To put it in the vernacular of a born Londoner such as myself, by the November of 1918 Germany was knackered. Despite the fact that enemy troops were still to enter any part of Germany proper, the Kaiser’s nation was totally done in. Hitler might subsequently vilify “the men of November 1918,” but that was to conveniently ignore what would have happened in December 1918, or any later month if the war had gone on. In short, there were political crises bordering on all-out revolution, economic meltdown, and starvation.
Without being too much of a seer, much of this could have been predicted in the final months before war broke out. The trouble was, behind all the bluster and arrogance, German leaders at least sensed the precariousness of their situation, which, given their overall paranoia and “now or never” take on things, then helped push them towards war rather than away from it. Germany feared a two front war – and got one. It feared a prolonged war – and got that as well. It feared the Royal Navy and formed an overall naval strategy to cope with it – which did not work from day one. It was terrified that its one continental ally of any significance could fall apart if not supported – it got that right but it all went wrong anyway.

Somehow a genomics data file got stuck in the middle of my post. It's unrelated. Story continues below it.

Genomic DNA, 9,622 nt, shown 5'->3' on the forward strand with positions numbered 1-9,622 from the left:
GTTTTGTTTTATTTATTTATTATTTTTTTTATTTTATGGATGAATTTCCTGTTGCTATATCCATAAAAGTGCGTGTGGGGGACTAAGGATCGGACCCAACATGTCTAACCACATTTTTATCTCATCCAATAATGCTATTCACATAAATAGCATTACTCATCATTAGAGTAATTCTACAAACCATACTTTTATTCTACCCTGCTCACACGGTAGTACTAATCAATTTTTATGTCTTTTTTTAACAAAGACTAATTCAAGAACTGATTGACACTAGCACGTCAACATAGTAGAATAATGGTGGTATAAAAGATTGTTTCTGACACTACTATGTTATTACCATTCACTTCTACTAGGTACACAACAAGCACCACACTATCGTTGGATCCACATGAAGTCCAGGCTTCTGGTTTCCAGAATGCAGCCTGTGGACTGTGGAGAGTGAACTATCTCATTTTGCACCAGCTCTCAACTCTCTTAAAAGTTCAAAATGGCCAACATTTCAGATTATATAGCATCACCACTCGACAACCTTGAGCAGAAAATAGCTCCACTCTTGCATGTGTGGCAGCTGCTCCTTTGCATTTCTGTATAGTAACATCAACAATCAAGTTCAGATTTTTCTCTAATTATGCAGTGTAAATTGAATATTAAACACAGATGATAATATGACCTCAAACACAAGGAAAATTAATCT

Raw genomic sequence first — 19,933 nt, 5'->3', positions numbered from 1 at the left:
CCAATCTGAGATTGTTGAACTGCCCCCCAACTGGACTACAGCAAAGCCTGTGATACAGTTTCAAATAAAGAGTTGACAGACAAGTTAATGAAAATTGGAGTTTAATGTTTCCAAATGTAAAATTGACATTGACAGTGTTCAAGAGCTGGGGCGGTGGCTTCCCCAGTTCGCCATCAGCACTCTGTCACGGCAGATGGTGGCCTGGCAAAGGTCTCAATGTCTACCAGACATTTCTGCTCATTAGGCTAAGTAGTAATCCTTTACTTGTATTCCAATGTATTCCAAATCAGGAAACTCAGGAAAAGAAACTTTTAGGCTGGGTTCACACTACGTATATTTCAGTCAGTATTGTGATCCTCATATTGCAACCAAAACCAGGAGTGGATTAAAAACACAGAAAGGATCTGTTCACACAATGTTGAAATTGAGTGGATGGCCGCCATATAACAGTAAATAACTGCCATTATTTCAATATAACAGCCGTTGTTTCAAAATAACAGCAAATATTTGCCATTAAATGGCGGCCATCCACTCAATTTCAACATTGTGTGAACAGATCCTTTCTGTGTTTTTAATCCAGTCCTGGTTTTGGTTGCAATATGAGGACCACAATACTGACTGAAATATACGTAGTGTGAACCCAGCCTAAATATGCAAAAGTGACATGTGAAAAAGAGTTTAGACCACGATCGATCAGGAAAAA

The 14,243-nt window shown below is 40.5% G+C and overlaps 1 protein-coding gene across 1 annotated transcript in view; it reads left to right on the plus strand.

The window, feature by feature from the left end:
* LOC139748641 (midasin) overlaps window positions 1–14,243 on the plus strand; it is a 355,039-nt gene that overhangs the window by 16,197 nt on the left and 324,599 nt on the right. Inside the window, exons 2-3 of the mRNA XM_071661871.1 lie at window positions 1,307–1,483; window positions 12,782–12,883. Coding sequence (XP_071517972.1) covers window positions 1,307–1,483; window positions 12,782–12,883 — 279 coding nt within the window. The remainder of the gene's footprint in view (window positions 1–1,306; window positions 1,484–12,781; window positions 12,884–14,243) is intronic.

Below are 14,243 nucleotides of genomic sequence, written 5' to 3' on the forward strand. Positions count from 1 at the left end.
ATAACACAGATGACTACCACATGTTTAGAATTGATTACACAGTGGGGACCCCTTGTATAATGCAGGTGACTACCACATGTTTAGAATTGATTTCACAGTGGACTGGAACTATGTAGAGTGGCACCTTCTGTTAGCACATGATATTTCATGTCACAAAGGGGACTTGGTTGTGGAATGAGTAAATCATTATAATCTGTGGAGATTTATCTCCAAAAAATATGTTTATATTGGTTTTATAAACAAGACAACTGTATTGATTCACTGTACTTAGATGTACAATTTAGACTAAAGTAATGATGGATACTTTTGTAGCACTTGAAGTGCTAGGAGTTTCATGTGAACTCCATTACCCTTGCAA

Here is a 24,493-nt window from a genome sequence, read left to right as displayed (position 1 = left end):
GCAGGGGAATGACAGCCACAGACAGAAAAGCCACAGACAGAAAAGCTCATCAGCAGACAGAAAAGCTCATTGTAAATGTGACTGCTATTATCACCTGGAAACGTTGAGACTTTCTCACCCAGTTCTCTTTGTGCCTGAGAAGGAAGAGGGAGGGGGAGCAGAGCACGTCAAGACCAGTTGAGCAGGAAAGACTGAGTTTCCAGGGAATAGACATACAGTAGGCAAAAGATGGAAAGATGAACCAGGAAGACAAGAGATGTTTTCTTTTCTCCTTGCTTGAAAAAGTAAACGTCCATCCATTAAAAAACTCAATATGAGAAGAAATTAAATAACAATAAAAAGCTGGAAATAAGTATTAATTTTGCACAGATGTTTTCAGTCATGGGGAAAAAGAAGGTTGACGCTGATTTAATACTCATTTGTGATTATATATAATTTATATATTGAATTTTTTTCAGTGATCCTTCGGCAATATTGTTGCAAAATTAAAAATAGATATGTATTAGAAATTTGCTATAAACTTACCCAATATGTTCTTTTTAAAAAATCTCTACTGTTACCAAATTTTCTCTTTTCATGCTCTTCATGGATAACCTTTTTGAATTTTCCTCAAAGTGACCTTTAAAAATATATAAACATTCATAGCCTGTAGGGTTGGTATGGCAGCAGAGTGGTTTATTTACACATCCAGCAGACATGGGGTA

Modern scholarship therefore strongly suggests what the game’s victory determination is built on – if the Germans have not won a complete and absolute victory by game end, the Entente wins. Both sides can win early by trouncing the other (essentially amounting to serious territorial acquisition), but the onus is on the Germans to take things, destroy things, and knock major powers out of the contest. To a large extent, the Entente simply has to avoid that, and it will prevail.
Thus, the victory determination in Lamps is deceptively blunt, and in my opinion, does a convincing job in portraying the stark reality of just how big a task Germany and its near senile main European ally faced. Behind all the Germanic strut and swagger as the war began, there was the Kaiser suddenly thinking he need only really fight Russia, and asking his generals about the chances of switching his deploying armies from the west to the east; and somewhere in the vicinity there was Helmuth von Moltke, who was well and truly done in long before Germany itself was…as if he knew more than he was willing to let on.